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Beowulf (poem)

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'''Beowulf''' is an important [[Old English|Anglo-Saxon]] epic.  
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[[Image:Beowulf (first page).jpg|thumb|First page of ''Beowulf'']]
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'''''Beowulf''''' is the conventional title of an [[Old English|Anglo-Saxon]] epic poem.  
  
[[J.R.R. Tolkien]] was a prominent Beowulf scholar; his ''[[Beowulf: The Monsters and the Critics]]'' was a turning point in the modern study of the poem, moving the focus from its historical to its literary significance.<ref>Heaney, Seamus (2000). ''Beowulf'', "Introduction". New York: W.W. Norton. pp. ix&ndash;xxx.</ref> Tolkien also left two substantial unpublished manuscripts concerning Beowulf. The first, a more substantial version of the previously mentioned critical essay, was edited by [[Michael Drout]] and published as ''[[Beowulf and the Critics]]''.<ref>Michael Drout. [http://acunix.wheatonma.edu/mdrout/BandC/BandC.html Beowulf and the Critics].</ref> The second is a partial poetic and full prose translation of the epic, including commentary.<ref>[http://www.beowulftranslations.net/tolk.shtml Beowulf: Translations by J. R. R. Tolkien]. Updated 2003-01-05. Retrieved 2010-08-14.</ref> The latter was a minor media sensation on its 'discovery' in 2003 and was also to be prepared for publication by Drout, but as of 2010 this was not forthcoming.<ref>Michael Drout. [http://wormtalk.blogspot.com/2007/10/beowulf-basics-ive-been-fielding-lot-of.html Wormtalk and Slugspeak: Beowulf Basics]. Updated 2007-10-10. Retrieved 2010-08-13.</ref>
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[[J.R.R. Tolkien]] was a prominent ''Beowulf'' scholar; his ''[[Beowulf: The Monsters and the Critics]]'' was a turning point in the modern study of the poem, moving the focus from its historical to its literary significance.<ref>Heaney, Seamus (2000). ''Beowulf'', "Introduction". New York: W.W. Norton. pp. ix&ndash;xxx.</ref> Tolkien also left two substantial unpublished manuscripts concerning ''Beowulf''. The first, a more substantial version of the previously mentioned critical essay, was edited by [[Michael D.C. Drout]] and published as ''[[Beowulf and the Critics]]''.<ref>Michael D.C. Drout, [http://acunix.wheatonma.edu/mdrout/BandC/BandC.html Beowulf and the Critics].</ref> The second is a partial poetic and full prose translation of the epic, including commentary.<ref>[http://www.beowulftranslations.net/tolk.shtml Beowulf: Translations by J. R. R. Tolkien]. Updated 2003-01-05. Retrieved 2010-08-14.</ref> The latter was a minor media sensation on its 'discovery' in 2003 and was also to be prepared for publication by Drout, but as of 2010 this was not forthcoming.<ref>Michael D.C. Drout,  [http://wormtalk.blogspot.com/2007/10/beowulf-basics-ive-been-fielding-lot-of.html Wormtalk and Slugspeak: Beowulf Basics]. Updated 2007-10-10. Retrieved 2010-08-13.</ref> The unpublished manuscript is kept at the [[Bodleian Library]] in [[Oxford]].<ref>[[Rhona Beare]], "A Mythology for England", in ''[[The Silmarillion: Thirty Years On]]'' (ed. Allan Turner)</ref>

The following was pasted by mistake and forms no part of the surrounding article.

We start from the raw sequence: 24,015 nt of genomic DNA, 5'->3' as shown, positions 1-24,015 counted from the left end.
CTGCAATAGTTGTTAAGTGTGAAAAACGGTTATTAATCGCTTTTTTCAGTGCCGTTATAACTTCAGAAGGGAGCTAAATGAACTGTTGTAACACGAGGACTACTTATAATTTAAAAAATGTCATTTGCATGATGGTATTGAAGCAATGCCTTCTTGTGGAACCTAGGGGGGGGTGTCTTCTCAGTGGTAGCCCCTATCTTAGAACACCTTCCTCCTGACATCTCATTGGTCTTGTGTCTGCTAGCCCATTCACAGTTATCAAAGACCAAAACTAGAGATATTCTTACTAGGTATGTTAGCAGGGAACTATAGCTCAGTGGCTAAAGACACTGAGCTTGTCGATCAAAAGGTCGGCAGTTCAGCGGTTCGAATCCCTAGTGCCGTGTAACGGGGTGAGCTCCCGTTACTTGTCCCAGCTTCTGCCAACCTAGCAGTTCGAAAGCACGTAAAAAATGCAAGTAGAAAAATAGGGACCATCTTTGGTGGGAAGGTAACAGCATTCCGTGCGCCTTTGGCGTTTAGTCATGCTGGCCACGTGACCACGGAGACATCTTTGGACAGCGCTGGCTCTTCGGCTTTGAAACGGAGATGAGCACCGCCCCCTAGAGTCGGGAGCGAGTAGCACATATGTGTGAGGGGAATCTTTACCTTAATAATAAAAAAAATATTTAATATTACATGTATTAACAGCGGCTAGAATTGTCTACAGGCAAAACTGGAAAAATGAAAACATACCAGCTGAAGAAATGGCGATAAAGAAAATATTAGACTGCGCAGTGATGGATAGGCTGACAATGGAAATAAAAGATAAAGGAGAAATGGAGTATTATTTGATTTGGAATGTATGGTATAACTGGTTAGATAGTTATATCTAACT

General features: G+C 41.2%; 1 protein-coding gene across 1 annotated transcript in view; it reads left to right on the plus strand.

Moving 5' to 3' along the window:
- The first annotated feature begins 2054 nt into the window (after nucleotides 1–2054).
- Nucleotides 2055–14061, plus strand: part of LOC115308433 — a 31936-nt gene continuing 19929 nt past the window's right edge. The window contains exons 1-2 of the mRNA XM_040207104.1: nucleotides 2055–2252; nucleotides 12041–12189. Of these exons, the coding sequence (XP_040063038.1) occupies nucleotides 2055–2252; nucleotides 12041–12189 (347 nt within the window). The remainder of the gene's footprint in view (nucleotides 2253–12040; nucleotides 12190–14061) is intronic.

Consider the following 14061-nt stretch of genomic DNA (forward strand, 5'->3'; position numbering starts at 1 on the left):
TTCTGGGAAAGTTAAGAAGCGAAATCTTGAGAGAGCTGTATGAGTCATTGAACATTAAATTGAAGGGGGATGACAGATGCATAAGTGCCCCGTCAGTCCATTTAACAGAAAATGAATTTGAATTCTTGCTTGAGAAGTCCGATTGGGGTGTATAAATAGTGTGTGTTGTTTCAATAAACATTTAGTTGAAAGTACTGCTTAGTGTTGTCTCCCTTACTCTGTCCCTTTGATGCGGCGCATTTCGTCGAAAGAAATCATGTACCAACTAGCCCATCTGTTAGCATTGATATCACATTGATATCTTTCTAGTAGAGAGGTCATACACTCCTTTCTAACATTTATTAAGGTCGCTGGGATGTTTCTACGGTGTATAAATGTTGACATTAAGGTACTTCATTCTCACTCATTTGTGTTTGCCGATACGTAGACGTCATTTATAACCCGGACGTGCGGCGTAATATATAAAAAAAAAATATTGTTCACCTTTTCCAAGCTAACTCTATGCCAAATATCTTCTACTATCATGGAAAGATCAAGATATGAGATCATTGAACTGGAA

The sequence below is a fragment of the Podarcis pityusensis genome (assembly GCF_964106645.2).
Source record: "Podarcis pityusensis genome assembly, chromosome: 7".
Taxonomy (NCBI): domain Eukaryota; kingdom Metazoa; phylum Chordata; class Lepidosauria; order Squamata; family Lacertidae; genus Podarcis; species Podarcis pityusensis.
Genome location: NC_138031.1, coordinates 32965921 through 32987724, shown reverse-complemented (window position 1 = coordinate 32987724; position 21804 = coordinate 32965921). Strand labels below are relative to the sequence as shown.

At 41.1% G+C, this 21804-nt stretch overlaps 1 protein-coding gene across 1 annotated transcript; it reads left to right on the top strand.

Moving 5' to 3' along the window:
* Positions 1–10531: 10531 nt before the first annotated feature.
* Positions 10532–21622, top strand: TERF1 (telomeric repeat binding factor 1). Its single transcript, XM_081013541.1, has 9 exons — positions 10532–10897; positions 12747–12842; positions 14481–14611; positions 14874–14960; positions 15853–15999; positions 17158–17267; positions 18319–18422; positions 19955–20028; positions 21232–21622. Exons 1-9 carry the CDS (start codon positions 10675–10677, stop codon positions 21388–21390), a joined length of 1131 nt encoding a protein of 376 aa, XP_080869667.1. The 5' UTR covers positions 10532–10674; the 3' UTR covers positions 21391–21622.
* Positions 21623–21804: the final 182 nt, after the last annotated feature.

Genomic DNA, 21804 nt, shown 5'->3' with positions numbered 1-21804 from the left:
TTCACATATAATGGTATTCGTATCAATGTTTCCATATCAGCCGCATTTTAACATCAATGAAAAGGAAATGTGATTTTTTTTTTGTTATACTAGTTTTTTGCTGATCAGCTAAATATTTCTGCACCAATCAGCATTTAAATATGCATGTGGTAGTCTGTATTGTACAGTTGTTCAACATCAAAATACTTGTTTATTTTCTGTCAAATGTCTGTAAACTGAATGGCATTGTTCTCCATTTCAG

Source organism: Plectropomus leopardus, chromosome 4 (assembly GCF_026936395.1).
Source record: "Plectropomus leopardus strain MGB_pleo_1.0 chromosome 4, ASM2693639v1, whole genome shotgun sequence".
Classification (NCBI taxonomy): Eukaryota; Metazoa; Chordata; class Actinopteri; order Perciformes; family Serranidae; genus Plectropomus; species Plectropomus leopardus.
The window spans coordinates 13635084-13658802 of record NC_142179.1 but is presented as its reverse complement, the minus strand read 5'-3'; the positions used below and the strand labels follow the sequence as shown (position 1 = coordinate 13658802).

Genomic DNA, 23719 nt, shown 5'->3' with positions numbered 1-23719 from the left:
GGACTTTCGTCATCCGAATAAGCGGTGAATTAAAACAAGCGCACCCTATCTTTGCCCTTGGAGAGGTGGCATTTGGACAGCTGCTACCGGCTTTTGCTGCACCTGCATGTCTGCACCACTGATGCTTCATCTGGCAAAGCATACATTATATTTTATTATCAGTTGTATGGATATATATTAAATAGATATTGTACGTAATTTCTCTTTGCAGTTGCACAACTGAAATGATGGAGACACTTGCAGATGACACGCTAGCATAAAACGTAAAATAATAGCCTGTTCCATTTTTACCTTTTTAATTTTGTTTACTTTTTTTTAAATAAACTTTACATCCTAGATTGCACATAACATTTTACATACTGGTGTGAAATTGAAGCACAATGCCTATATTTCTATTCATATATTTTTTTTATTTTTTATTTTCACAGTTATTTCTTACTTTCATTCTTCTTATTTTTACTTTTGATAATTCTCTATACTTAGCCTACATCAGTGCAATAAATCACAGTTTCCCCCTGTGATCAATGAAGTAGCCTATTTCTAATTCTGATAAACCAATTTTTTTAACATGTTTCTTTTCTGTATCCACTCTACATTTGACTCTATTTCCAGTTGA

Tolkien looked highly upon Beowulf, and it both indirectly and directly influenced his own [[Legendarium|imaginative work]]. The episode in ''[[The Hobbit]]'' where Bilbo steals a cup from [[Smaug]]'s horde, for example, is a conscious homage to a similar theft in Beowulf.<ref>{{L|25}}.</ref>
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Tolkien looked highly upon ''Beowulf'', and it both indirectly and directly influenced his own [[Legendarium|imaginative work]]. The episode in ''[[The Hobbit]]'' where Bilbo steals a cup from [[Smaug]]'s horde, for example, is a conscious homage to a similar theft in ''Beowulf''.<ref>{{L|25}}.</ref>
  
 
==See also==
 
==See also==

Revision as of 16:47, 21 August 2011

First page of Beowulf

Beowulf is the conventional title of an Anglo-Saxon epic poem.

J.R.R. Tolkien was a prominent Beowulf scholar; his Beowulf: The Monsters and the Critics was a turning point in the modern study of the poem, moving the focus from its historical to its literary significance.[1] Tolkien also left two substantial unpublished manuscripts concerning Beowulf. The first, a more substantial version of the previously mentioned critical essay, was edited by Michael D.C. Drout and published as Beowulf and the Critics.[2] The second is a partial poetic and full prose translation of the epic, including commentary.[3] The latter was a minor media sensation on its 'discovery' in 2003 and was also to be prepared for publication by Drout, but as of 2010 this was not forthcoming.[4] The unpublished manuscript is kept at the Bodleian Library in Oxford.[5]

Tolkien looked highly upon Beowulf, and it both indirectly and directly influenced his own imaginative work. The episode in The Hobbit where Bilbo steals a cup from Smaug's horde, for example, is a conscious homage to a similar theft in Beowulf.[6]

See also

External Links

References

  1. Heaney, Seamus (2000). Beowulf, "Introduction". New York: W.W. Norton. pp. ix–xxx.
  2. Michael D.C. Drout, Beowulf and the Critics.
  3. Beowulf: Translations by J. R. R. Tolkien. Updated 2003-01-05. Retrieved 2010-08-14.
  4. Michael D.C. Drout, Wormtalk and Slugspeak: Beowulf Basics. Updated 2007-10-10. Retrieved 2010-08-13.
  5. Rhona Beare, "A Mythology for England", in The Silmarillion: Thirty Years On (ed. Allan Turner)
  6. J.R.R. Tolkien; Humphrey Carpenter, Christopher Tolkien (eds.), The Letters of J.R.R. Tolkien, Letter 25, (dated February 1938).